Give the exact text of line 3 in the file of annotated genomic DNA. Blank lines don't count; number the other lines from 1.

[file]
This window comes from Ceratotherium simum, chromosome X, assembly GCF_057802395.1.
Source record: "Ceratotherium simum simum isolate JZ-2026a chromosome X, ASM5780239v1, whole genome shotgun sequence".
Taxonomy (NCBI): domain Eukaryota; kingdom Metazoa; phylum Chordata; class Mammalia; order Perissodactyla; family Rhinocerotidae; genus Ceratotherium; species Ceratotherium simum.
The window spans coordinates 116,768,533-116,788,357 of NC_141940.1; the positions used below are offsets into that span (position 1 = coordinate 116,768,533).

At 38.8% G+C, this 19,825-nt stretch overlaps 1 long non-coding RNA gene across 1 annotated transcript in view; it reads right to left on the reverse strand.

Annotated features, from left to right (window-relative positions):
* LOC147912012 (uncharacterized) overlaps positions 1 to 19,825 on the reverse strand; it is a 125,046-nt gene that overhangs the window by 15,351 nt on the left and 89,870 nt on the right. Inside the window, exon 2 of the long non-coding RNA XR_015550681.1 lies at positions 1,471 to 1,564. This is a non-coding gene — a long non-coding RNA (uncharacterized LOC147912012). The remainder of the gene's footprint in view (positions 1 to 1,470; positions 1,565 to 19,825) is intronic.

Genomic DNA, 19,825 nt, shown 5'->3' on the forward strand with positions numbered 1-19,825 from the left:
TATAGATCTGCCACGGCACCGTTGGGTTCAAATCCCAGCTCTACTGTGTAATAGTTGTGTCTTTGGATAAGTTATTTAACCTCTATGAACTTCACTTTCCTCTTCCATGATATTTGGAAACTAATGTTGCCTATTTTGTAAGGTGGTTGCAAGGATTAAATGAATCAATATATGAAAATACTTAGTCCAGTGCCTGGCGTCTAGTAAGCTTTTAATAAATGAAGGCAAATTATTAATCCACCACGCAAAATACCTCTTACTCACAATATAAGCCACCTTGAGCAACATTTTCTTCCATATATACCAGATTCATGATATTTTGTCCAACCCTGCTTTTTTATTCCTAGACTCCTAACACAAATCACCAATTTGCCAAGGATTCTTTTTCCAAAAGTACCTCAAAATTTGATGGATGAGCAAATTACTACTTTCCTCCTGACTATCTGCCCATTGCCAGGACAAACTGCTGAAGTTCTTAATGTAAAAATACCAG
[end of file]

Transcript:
Taxonomy (NCBI): domain Eukaryota; kingdom Metazoa; phylum Chordata; class Mammalia; order Perissodactyla; family Rhinocerotidae; genus Ceratotherium; species Ceratotherium simum.